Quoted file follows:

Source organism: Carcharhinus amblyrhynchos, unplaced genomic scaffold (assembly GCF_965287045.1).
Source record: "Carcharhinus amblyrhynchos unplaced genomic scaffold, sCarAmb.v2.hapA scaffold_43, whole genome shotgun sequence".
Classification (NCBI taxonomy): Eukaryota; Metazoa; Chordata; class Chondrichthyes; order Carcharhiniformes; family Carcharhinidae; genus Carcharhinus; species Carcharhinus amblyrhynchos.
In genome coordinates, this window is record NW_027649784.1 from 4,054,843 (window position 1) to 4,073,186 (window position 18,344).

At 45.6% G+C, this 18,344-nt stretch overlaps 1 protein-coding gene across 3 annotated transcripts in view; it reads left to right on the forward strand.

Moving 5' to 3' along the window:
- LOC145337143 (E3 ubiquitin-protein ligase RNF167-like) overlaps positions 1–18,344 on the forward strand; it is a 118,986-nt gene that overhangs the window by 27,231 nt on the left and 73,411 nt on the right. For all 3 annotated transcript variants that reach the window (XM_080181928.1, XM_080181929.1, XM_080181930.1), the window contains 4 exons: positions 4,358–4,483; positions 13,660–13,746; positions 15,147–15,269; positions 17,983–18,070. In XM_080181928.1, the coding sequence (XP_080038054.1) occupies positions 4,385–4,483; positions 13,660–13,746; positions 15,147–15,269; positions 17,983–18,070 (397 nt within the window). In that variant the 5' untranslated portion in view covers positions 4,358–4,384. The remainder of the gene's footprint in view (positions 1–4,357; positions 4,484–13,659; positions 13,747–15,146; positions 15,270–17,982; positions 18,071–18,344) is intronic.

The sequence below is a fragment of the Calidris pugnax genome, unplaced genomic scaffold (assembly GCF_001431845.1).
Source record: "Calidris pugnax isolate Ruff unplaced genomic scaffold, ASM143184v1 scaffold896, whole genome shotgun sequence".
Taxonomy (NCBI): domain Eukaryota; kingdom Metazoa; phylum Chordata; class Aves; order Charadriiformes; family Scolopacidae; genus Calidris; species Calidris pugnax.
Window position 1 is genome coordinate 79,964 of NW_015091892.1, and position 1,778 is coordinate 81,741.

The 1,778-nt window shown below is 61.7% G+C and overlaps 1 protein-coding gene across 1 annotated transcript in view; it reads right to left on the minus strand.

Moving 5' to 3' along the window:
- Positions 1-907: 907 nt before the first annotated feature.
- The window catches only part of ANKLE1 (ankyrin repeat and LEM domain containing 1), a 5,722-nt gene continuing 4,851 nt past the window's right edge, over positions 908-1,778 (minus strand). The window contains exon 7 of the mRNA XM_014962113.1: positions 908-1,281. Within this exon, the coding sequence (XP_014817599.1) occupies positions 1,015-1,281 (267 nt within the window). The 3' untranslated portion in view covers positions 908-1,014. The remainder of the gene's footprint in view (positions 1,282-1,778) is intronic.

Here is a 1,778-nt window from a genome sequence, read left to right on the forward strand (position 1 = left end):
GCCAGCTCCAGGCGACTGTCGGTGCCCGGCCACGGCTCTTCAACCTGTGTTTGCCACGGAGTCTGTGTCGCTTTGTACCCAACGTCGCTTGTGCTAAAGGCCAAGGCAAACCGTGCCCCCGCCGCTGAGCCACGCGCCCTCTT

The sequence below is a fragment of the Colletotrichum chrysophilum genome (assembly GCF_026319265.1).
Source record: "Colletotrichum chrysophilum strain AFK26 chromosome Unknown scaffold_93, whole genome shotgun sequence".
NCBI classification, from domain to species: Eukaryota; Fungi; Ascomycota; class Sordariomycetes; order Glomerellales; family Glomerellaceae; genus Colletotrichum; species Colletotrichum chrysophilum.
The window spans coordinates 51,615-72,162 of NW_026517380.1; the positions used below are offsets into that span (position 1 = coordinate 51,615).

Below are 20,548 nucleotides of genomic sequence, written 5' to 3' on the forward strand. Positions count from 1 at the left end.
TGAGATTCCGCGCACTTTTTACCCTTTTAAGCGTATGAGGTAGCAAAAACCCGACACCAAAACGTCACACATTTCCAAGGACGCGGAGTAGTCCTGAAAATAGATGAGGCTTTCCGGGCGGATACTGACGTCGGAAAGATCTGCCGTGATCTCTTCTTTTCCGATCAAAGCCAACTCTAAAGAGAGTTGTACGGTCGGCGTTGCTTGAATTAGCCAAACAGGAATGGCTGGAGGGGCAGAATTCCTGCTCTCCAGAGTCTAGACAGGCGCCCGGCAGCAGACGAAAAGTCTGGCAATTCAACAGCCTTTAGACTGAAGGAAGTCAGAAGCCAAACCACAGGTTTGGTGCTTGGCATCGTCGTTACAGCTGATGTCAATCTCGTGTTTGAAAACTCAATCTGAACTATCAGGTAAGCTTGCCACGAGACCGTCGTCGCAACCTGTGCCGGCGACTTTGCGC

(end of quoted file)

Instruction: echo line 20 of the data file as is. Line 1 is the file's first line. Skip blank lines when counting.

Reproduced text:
NCBI classification, from domain to species: Eukaryota; Fungi; Ascomycota; class Sordariomycetes; order Glomerellales; family Glomerellaceae; genus Colletotrichum; species Colletotrichum chrysophilum.